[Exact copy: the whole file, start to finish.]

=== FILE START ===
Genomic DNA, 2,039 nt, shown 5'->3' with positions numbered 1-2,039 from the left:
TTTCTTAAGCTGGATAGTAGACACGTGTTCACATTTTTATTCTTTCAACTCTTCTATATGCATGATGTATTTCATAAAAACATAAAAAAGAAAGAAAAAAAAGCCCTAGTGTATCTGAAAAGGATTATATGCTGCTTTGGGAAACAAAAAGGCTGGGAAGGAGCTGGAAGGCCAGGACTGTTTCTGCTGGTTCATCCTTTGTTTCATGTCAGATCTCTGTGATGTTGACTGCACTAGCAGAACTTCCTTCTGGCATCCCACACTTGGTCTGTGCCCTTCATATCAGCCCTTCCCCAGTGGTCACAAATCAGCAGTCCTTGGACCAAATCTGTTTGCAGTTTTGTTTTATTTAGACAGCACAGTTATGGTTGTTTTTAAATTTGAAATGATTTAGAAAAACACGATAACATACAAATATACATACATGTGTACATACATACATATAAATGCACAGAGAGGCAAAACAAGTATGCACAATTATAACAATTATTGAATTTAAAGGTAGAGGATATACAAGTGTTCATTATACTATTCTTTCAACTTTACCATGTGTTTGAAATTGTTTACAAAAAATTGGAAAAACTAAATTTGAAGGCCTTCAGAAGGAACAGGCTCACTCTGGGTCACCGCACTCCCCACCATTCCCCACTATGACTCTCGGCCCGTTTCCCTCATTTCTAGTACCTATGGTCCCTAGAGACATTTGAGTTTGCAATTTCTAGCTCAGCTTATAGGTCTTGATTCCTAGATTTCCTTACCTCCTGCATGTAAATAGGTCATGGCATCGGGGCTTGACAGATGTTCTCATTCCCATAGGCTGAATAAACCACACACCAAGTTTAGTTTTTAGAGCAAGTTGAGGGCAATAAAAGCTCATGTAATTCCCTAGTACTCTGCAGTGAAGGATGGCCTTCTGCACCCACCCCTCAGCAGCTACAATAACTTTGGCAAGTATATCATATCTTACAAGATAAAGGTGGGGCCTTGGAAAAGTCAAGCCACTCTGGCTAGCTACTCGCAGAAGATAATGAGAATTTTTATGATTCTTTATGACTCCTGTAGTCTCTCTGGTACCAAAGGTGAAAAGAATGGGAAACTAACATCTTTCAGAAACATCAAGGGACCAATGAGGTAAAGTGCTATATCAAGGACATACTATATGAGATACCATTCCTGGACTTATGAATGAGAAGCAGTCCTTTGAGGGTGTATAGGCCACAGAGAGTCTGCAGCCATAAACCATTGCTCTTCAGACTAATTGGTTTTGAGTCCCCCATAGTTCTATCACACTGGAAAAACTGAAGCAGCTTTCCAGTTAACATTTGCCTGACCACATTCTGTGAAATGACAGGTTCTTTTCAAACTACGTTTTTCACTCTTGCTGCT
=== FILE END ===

Genomic DNA, 2,039 nt, shown 5'->3' with positions numbered 1-2,039 from the left:
TTTCTTAAGCTGGATAGTAGACACGTGTTCACATTTTTATTCTTTCAACTCTTCTATATGCATGATGTATTTCATAAAAACATAAAAAAGAAAGAAAAAAAAGCCCTAGTGTATCTGAAAAGGATTATATGCTGCTTTGGGAAACAAAAAGGCTGGGAAGGAGCTGGAAGGCCAGGACTGTTTCTGCTGGTTCATCCTTTGTTTCATGTCAGATCTCTGTGATGTTGACTGCACTAGCAGAACTTCCTTCTGGCATCCCACACTTGGTCTGTGCCCTTCATATCAGCCCTTCCCCAGTGGTCACAAATCAGCAGTCCTTGGACCAAATCTGTTTGCAGTTTTGTTTTATTTAGACAGCACAGTTATGGTTGTTTTTAAATTTGAAATGATTTAGAAAAACACGATAACATACAAATATACATACATGTGTACATACATACATATAAATGCACAGAGAGGCAAAACAAGTATGCACAATTATAACAATTATTGAATTTAAAGGTAGAGGATATACAAGTGTTCATTATACTATTCTTTCAACTTTACCATGTGTTTGAAATTGTTTACAAAAAATTGGAAAAACTAAATTTGAAGGCCTTCAGAAGGAACAGGCTCACTCTGGGTCACCGCACTCCCCACCATTCCCCACTATGACTCTCGGCCCGTTTCCCTCATTTCTAGTACCTATGGTCCCTAGAGACATTTGAGTTTGCAATTTCTAGCTCAGCTTATAGGTCTTGATTCCTAGATTTCCTTACCTCCTGCATGTAAATAGGTCATGGCATCGGGGCTTGACAGATGTTCTCATTCCCATAGGCTGAATAAACCACACACCAAGTTTAGTTTTTAGAGCAAGTTGAGGGCAATAAAAGCTCATGTAATTCCCTAGTACTCTGCAGTGAAGGATGGCCTTCTGCACCCACCCCTCAGCAGCTACAATAACTTTGGCAAGTATATCATATCTTACAAGATAAAGGTGGGGCCTTGGAAAAGTCAAGCCACTCTGGCTAGCTACTCGCAGAAGATAATGAGAATTTTTATGATTCTTTATGACTCCTGTAGTCTCTCTGGTACCAAAGGTGAAAAGAATGGGAAACTAACATCTTTCAGAAACATCAAGGGACCAATGAGGTAAAGTGCTATATCAAGGACATACTATATGAGATACCATTCCTGGACTTATGAATGAGAAGCAGTCCTTTGAGGGTGTATAGGCCACAGAGAGTCTGCAGCCATAAACCATTGCTCTTCAGACTAATTGGTTTTGAGTCCCCCATAGTTCTATCACACTGGAAAAACTGAAGCAGCTTTCCAGTTAACATTTGCCTGACCACATTCTGTGAAATGACAGGTTCTTTTCAAACTACGTTTTTCACTCTTGCTGCT